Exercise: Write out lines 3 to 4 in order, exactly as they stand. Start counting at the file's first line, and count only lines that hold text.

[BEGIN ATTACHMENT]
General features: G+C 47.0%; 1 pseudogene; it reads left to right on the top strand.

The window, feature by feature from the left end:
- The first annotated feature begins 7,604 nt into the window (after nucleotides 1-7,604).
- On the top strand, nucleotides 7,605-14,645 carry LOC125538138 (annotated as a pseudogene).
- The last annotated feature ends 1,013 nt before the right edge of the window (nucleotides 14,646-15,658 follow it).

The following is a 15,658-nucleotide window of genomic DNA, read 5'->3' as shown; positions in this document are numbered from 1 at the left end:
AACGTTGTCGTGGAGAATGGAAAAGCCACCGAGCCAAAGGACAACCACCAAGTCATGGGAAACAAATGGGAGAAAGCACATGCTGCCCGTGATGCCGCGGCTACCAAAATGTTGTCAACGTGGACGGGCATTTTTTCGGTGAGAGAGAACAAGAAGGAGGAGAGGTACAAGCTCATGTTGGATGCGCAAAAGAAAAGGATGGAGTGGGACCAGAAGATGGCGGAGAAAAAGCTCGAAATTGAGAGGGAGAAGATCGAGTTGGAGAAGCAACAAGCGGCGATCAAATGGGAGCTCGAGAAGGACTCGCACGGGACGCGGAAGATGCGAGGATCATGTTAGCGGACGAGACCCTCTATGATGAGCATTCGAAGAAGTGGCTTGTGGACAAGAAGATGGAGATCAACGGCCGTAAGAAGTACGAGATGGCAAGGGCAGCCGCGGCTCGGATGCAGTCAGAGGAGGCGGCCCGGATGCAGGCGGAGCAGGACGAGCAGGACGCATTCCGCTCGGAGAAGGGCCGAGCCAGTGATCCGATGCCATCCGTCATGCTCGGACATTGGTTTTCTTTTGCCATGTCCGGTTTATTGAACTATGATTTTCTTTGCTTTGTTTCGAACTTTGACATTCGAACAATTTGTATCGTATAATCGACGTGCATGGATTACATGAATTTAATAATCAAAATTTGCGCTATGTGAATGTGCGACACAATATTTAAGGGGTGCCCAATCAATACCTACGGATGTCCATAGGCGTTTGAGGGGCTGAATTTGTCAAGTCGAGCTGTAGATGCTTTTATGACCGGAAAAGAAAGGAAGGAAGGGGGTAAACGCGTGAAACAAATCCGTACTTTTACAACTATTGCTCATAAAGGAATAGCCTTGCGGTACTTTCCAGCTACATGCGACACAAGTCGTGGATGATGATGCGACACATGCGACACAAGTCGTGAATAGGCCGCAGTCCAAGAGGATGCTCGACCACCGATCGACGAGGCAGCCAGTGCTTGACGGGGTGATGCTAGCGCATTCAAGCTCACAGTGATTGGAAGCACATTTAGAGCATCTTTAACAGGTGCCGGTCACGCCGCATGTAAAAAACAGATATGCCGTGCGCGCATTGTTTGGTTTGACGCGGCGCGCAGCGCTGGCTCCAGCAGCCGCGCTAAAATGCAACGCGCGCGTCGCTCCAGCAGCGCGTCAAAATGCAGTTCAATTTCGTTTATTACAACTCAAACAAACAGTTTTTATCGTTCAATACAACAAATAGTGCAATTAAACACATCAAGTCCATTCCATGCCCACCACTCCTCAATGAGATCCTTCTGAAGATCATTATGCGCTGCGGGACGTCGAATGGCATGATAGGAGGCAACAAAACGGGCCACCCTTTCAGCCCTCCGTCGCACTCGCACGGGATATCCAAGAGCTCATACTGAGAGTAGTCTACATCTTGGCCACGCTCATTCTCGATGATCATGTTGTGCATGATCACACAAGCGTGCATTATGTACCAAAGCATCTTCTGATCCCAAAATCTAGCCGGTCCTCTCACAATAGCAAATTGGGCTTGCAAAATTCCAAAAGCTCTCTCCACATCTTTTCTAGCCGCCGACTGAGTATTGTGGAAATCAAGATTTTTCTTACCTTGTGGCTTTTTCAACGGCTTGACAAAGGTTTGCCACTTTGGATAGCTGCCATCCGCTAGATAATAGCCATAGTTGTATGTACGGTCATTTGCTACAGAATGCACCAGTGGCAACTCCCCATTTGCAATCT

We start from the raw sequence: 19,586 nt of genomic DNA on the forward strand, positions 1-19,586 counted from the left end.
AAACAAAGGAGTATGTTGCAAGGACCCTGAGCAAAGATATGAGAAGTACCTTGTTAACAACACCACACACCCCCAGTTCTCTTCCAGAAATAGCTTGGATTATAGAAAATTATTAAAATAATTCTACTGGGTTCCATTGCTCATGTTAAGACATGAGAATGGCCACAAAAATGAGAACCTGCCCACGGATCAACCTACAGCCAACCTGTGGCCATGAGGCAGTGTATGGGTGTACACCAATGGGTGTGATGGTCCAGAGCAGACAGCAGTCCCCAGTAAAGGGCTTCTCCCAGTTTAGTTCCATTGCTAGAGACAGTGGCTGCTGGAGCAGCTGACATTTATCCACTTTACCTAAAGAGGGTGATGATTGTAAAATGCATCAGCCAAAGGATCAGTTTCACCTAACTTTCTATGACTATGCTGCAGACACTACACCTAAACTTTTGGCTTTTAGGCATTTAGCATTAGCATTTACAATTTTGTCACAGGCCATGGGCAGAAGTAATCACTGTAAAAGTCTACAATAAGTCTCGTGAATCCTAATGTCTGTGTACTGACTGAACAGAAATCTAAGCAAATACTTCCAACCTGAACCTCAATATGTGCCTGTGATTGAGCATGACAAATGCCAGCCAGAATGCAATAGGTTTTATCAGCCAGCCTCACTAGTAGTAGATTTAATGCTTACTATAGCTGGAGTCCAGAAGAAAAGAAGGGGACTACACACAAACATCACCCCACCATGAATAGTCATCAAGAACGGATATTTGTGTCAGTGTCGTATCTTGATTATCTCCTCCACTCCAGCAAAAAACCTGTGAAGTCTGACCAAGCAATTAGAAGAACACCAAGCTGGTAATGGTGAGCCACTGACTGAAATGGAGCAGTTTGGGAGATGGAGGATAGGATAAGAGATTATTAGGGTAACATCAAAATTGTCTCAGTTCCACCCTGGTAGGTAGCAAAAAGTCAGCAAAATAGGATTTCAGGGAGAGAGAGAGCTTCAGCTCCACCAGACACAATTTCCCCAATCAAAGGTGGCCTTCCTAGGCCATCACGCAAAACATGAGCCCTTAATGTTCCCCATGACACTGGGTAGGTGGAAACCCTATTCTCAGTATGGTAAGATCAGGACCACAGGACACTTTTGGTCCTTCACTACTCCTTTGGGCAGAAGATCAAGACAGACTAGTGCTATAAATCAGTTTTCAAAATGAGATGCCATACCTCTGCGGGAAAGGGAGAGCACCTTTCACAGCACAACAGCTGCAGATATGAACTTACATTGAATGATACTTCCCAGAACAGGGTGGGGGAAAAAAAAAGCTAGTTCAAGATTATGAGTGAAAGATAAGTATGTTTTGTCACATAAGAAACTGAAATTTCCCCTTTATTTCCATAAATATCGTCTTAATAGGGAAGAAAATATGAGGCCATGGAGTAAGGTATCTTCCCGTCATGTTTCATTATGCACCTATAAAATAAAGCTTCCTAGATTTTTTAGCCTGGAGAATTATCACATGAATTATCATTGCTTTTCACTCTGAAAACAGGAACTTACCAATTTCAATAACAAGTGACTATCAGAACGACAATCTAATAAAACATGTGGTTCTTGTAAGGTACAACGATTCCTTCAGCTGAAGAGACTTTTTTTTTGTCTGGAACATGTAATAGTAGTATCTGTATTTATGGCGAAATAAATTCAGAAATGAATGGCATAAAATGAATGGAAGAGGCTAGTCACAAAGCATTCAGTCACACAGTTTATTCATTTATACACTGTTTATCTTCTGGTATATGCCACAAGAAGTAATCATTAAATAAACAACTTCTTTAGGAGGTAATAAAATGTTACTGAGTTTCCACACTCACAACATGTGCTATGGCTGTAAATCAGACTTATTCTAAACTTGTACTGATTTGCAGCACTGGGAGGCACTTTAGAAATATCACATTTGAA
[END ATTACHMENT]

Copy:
- The first annotated feature begins 7,604 nt into the window (after nucleotides 1-7,604).
- On the top strand, nucleotides 7,605-14,645 carry LOC125538138 (annotated as a pseudogene).